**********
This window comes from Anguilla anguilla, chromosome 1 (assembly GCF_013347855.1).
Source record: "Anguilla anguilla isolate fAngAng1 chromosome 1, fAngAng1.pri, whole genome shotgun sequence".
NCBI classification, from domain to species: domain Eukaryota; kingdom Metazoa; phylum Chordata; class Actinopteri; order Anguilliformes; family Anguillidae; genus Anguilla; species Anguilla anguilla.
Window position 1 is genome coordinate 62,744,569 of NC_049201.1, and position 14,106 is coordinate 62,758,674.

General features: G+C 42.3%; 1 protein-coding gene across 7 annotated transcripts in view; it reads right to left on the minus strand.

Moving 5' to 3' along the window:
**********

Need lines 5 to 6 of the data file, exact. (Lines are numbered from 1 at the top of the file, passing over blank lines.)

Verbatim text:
General features: G+C 42.3%; 1 protein-coding gene across 7 annotated transcripts in view; it reads right to left on the minus strand.

Moving 5' to 3' along the window: